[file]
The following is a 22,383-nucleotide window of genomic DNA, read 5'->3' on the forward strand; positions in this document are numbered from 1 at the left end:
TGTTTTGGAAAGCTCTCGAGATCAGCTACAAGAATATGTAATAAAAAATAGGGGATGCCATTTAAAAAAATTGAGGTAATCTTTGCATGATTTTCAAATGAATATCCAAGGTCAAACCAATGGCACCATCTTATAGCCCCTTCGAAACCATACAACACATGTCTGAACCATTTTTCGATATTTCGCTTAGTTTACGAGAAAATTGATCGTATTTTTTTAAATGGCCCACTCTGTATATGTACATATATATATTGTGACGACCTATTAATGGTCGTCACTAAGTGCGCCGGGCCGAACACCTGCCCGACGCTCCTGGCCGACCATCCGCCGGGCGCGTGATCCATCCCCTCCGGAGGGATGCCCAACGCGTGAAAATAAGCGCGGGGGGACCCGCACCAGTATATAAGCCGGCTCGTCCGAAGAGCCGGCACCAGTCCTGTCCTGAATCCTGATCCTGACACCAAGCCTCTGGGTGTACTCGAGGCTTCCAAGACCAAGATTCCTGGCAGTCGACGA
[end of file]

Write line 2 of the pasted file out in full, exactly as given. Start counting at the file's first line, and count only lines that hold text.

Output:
TGTTTTGGAAAGCTCTCGAGATCAGCTACAAGAATATGTAATAAAAAATAGGGGATGCCATTTAAAAAAATTGAGGTAATCTTTGCATGATTTTCAAATGAATATCCAAGGTCAAACCAATGGCACCATCTTATAGCCCCTTCGAAACCATACAACACATGTCTGAACCATTTTTCGATATTTCGCTTAGTTTACGAGAAAATTGATCGTATTTTTTTAAATGGCCCACTCTGTATATGTACATATATATATTGTGACGACCTATTAATGGTCGTCACTAAGTGCGCCGGGCCGAACACCTGCCCGACGCTCCTGGCCGACCATCCGCCGGGCGCGTGATCCATCCCCTCCGGAGGGATGCCCAACGCGTGAAAATAAGCGCGGGGGGACCCGCACCAGTATATAAGCCGGCTCGTCCGAAGAGCCGGCACCAGTCCTGTCCTGAATCCTGATCCTGACACCAAGCCTCTGGGTGTACTCGAGGCTTCCAAGACCAAGATTCCTGGCAGTCGACGA